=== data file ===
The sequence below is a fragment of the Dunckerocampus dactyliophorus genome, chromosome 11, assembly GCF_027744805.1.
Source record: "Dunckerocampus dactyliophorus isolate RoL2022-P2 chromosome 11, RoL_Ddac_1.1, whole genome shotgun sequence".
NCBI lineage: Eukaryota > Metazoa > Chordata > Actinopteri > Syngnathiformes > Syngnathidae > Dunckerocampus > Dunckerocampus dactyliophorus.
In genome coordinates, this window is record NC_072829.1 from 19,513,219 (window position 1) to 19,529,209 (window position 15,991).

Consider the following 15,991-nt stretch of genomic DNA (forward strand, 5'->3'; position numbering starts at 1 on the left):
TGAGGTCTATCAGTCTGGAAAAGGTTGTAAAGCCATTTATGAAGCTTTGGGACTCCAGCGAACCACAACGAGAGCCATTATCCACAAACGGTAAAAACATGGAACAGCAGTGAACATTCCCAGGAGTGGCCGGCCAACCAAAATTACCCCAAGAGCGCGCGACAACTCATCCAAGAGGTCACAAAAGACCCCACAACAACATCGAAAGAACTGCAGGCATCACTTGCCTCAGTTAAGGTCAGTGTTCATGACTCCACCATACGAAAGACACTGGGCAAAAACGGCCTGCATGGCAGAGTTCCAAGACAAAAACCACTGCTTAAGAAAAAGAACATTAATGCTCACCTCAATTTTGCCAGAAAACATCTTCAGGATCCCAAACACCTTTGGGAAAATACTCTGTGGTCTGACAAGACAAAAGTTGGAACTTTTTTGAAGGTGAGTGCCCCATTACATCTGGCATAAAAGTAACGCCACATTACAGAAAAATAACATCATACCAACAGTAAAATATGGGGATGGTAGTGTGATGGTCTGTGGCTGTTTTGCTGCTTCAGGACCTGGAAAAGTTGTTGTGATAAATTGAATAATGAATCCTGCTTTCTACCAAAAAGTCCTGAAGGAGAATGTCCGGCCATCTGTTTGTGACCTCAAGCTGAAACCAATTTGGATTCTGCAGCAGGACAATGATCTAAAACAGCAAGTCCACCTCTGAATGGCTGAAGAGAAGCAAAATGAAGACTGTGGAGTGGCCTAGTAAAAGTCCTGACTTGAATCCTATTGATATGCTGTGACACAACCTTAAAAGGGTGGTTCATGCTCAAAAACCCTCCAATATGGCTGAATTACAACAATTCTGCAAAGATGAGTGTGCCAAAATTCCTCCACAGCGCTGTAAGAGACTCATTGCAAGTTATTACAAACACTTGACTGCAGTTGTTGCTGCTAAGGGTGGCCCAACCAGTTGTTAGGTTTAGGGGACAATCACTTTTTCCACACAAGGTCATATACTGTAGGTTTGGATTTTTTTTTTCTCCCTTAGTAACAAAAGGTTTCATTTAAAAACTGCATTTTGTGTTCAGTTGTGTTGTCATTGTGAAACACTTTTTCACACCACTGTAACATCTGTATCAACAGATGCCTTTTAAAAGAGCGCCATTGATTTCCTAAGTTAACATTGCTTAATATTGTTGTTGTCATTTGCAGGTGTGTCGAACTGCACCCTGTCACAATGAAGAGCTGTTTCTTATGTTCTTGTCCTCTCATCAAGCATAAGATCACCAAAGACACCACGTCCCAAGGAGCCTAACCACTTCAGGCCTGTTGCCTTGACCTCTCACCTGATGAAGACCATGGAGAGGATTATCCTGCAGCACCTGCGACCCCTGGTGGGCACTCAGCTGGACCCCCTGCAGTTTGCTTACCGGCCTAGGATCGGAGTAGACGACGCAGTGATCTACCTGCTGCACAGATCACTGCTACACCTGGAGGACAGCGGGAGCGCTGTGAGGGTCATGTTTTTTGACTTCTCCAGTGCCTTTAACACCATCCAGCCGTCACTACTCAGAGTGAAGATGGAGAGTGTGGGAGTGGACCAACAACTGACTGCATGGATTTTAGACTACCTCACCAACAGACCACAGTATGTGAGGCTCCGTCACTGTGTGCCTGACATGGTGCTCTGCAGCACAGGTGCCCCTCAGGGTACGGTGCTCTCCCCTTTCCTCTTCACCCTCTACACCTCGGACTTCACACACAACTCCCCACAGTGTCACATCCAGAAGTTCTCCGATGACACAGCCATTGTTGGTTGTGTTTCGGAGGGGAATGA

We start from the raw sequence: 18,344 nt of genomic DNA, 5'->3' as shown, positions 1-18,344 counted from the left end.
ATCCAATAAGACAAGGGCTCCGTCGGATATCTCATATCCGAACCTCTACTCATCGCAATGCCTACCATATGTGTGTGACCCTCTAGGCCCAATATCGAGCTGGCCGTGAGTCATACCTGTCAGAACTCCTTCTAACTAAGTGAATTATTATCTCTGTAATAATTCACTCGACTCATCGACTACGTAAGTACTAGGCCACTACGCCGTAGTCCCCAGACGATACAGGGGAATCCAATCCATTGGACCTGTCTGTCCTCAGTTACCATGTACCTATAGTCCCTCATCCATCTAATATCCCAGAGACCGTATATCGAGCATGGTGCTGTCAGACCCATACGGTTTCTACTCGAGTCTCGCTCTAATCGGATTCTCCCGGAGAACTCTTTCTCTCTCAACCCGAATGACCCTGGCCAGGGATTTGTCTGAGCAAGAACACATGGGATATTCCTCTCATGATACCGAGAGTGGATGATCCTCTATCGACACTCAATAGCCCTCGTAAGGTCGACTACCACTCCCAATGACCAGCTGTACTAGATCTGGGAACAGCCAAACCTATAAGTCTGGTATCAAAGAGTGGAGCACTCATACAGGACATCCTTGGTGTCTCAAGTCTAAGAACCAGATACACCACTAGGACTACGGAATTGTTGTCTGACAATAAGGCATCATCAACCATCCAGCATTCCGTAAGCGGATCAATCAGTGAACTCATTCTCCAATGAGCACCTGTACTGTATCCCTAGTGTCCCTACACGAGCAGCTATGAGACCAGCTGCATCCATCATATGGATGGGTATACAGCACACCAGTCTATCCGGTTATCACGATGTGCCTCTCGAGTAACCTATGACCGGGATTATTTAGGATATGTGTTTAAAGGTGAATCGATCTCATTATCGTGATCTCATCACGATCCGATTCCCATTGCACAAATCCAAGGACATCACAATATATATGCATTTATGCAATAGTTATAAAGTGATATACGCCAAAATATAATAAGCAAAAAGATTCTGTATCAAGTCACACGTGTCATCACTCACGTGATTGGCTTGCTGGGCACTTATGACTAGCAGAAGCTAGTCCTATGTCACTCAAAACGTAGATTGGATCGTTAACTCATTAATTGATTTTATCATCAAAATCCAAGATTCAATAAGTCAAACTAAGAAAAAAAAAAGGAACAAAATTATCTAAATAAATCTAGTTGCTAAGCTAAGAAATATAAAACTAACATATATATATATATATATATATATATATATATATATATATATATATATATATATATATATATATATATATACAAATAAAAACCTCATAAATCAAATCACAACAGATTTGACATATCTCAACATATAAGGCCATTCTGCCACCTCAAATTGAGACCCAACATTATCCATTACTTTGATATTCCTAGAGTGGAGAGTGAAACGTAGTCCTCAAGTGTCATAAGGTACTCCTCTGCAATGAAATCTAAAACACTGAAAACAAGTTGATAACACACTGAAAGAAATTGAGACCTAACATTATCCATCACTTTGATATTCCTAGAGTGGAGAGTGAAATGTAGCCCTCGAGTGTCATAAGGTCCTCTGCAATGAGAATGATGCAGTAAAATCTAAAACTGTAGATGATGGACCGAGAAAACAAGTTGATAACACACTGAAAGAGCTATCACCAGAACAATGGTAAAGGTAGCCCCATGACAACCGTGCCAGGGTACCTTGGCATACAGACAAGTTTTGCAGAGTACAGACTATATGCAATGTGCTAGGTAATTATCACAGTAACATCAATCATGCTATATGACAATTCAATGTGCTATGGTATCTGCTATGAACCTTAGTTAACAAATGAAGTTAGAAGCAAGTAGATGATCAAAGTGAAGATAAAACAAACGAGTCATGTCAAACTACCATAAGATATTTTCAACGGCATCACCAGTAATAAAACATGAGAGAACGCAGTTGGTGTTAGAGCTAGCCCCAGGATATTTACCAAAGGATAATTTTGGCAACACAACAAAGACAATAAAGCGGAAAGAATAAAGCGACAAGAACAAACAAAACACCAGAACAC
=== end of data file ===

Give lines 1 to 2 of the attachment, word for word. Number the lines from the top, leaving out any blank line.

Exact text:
The sequence below is a fragment of the Dunckerocampus dactyliophorus genome, chromosome 11, assembly GCF_027744805.1.
Source record: "Dunckerocampus dactyliophorus isolate RoL2022-P2 chromosome 11, RoL_Ddac_1.1, whole genome shotgun sequence".